Little Havana: Miami Secrets

Miami has many attractions. The beach. Sun. The restaurants. Night life. The Miami Dolphins, er, I mean, the nightlife. Most of these are well known and sought after, as spring breakers and vacation-crazy vacationers annually venture to the Magic City for one of the best times they’ll ever remember. But for those who want more than just a frozen strawberry margarita or a bucket of beer, Miami is the right place to go: it’s booming with an extreme culture, full of little pieces that make it largely unique and like no other. american city.

One of the “little pieces” that paints Miami with colors is Little Havana, an area of ​​Dade County where Cuban immigrants and refugees found solace from the Castro-controlled regime. Named for the capital of Cuba, Little Havana is geographically very close to its namesake. Also culturally close, Little Havana residents often believe in their roots but have little trust in their former government.

The great thing about Little Havana, or really any ethnic enclave you visit, is that the culture of the country it represents is maintained. Visiting Little Havana is almost like visiting Cuba, but, you know, without the socialism and possible missile crisis.

Walking the streets of Little Havana, visitors enjoy a variety of experiences. From something as insignificant as old men playing checkers to colorful paintings on the sides of buildings, there is culture around every corner. This area of ​​Miami is filled with the smell of cigars, people making coffee, juxtaposed with art galleries, mom-and-pop shops, mom-and-pop restaurants, and the sounds of lives being lived.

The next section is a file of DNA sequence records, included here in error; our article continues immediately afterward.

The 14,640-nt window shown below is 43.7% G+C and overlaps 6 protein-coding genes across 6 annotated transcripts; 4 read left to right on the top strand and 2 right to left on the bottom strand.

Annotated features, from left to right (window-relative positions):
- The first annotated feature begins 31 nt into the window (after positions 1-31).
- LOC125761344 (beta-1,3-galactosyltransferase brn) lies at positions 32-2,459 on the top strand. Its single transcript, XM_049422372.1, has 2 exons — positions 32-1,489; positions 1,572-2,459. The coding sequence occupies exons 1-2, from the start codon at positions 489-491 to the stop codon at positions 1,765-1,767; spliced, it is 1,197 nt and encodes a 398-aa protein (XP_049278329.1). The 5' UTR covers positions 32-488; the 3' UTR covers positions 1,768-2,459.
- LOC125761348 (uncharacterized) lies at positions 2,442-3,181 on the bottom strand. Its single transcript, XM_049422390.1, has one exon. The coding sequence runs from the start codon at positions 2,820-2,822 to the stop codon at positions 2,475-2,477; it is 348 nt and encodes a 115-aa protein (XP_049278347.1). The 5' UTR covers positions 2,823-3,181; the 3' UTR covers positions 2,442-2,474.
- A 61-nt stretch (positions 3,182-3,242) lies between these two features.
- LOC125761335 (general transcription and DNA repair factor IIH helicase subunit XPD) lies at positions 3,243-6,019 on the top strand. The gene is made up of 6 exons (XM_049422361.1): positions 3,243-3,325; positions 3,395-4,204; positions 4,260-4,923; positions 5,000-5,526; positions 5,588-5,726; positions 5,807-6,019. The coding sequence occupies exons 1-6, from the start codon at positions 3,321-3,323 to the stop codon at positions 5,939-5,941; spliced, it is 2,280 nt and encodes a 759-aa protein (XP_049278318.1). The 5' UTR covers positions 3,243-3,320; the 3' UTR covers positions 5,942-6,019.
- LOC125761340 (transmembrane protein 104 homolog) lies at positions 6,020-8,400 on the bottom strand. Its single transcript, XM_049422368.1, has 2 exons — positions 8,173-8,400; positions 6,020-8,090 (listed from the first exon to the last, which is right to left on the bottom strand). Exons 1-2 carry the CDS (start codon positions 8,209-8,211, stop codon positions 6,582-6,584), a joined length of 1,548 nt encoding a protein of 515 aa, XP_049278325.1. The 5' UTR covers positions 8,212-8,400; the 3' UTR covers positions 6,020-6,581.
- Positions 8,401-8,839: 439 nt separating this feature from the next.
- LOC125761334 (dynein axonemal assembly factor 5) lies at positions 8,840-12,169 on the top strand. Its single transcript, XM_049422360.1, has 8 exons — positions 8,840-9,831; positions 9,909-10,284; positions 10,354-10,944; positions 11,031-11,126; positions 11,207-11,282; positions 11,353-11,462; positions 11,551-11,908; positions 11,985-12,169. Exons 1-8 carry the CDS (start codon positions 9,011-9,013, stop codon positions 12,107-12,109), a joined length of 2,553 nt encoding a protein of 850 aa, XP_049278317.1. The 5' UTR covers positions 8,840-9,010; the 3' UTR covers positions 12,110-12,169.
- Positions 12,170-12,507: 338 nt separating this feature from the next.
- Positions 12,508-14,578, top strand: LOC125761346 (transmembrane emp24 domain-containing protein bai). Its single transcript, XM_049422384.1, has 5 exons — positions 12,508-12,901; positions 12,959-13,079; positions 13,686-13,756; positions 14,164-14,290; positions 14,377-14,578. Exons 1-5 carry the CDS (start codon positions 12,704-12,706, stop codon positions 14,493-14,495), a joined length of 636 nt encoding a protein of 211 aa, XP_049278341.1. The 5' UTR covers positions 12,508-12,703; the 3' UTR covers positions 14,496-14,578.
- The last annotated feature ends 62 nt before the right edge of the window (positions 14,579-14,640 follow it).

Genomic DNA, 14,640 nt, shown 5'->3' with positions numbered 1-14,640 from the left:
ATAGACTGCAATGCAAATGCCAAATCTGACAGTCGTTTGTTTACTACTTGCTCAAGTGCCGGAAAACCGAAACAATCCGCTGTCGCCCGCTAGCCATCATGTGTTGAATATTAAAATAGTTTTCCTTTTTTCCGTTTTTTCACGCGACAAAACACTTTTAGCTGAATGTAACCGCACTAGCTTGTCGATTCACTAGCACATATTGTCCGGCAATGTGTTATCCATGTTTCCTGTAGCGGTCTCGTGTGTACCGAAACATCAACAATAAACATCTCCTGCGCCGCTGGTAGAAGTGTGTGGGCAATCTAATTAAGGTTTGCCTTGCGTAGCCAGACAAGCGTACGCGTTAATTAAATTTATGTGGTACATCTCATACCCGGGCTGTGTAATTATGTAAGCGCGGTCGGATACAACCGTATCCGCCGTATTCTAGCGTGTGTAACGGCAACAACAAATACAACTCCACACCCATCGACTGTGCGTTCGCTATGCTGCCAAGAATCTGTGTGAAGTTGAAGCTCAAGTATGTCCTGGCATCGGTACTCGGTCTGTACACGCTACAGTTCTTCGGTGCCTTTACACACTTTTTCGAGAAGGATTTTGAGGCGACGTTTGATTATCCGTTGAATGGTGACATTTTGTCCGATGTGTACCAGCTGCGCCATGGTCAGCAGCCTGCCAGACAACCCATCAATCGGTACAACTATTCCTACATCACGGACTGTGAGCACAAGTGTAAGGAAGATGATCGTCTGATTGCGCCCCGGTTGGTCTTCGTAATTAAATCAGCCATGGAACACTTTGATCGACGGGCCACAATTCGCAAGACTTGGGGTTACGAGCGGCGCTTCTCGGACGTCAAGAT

Little Havana, in recent years, has been devoted mainly to Cuban exiles. However, in recent years, Nicaraguan and Puerto Rican immigrants have followed in their footsteps and moved into the area. These days, part of Little Havana is called Little Managua, in homage to the Nicaraguan capital.

Little Havana is unlike any other area in the US; its uniqueness stands out even in a place as diverse as Miami. One of the reasons for this is the festive Cuban street festival Calle Ocho, which takes place annually as part of the Miami Carnival celebrations. Free to the public, this festival showcases the pride of the Hispanic communities. As people wear colors, wave flags and adorn T-shirts dedicated to their heritage, food from different countries is served and culturally different music is played. This festival often serves as the spoon in the melting pot of Little Havana.

Spanish for Eighth Street, Calle Ocho occurs in March between 27th Avenue and 4th Avenue, along 8th Street. Famous for being the biggest street party in the country, it attracts a million people. Typically, the festival contains more than 30 stages and hundreds of street vendors, artists, and entertainers. It has been going on for nearly three decades. In 1998, the Calle Ocho festival entered the history books by setting a Guinness World Record for the longest conga line; it was a conga line containing 119,986 people.

Whether you’re venturing to Little Havana just for the experience or to be part of the conga line, it’s definitely worth the trip. Bringing the culture of a different country to the United States, Little Havana is a great way to see that it really is a small world after all.

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